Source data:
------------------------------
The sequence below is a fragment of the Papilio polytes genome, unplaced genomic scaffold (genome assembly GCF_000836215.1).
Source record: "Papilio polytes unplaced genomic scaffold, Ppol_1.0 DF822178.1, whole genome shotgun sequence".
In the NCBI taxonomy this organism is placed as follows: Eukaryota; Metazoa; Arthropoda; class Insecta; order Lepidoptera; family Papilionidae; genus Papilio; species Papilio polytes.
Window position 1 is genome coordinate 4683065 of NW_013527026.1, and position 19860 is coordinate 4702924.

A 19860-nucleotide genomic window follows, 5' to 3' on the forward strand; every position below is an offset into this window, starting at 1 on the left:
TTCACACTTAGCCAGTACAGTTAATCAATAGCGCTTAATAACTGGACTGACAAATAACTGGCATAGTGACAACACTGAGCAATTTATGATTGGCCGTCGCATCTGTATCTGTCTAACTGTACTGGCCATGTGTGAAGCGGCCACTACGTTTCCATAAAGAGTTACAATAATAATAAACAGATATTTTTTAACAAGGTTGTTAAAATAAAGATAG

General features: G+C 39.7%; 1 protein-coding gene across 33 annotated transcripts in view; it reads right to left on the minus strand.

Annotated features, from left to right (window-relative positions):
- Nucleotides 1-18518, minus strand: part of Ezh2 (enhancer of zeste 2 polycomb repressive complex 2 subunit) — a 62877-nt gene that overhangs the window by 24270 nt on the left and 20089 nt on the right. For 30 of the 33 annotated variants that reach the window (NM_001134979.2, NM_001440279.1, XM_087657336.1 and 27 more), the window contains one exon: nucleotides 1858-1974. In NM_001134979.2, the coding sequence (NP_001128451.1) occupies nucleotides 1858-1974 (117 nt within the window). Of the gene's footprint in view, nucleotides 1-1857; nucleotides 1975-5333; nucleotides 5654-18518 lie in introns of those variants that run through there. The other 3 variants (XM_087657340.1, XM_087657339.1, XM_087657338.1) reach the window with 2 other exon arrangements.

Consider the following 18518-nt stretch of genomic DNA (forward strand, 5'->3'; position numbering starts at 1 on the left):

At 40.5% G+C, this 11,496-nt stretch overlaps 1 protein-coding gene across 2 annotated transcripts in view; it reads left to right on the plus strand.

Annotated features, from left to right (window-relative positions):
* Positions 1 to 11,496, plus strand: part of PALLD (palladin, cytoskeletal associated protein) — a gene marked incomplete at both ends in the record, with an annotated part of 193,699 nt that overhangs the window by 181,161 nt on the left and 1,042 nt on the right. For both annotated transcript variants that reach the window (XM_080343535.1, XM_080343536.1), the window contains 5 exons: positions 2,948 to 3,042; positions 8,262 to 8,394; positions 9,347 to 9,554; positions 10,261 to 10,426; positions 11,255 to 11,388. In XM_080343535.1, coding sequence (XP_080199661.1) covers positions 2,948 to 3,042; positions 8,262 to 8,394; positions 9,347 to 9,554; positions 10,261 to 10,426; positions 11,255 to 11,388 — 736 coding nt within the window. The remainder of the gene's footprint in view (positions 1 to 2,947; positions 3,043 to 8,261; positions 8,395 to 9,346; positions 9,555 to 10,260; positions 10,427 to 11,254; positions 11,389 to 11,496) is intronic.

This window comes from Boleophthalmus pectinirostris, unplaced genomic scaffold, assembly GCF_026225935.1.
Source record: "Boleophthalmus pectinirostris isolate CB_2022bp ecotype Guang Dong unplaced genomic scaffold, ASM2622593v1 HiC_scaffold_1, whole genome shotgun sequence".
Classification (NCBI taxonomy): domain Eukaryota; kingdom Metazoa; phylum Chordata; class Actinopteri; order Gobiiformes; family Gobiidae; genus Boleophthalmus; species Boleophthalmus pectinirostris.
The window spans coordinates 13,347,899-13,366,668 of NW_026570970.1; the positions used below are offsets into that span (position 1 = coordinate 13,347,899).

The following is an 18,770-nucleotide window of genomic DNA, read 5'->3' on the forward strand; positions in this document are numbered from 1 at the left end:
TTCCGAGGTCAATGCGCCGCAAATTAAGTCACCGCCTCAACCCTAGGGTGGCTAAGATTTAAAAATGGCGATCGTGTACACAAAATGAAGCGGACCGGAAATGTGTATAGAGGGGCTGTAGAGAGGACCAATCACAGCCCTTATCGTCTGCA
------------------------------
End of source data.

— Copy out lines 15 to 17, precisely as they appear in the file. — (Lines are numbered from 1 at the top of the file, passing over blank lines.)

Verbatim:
Source record: "Boleophthalmus pectinirostris isolate CB_2022bp ecotype Guang Dong unplaced genomic scaffold, ASM2622593v1 HiC_scaffold_1, whole genome shotgun sequence".
Classification (NCBI taxonomy): domain Eukaryota; kingdom Metazoa; phylum Chordata; class Actinopteri; order Gobiiformes; family Gobiidae; genus Boleophthalmus; species Boleophthalmus pectinirostris.
The window spans coordinates 13,347,899-13,366,668 of NW_026570970.1; the positions used below are offsets into that span (position 1 = coordinate 13,347,899).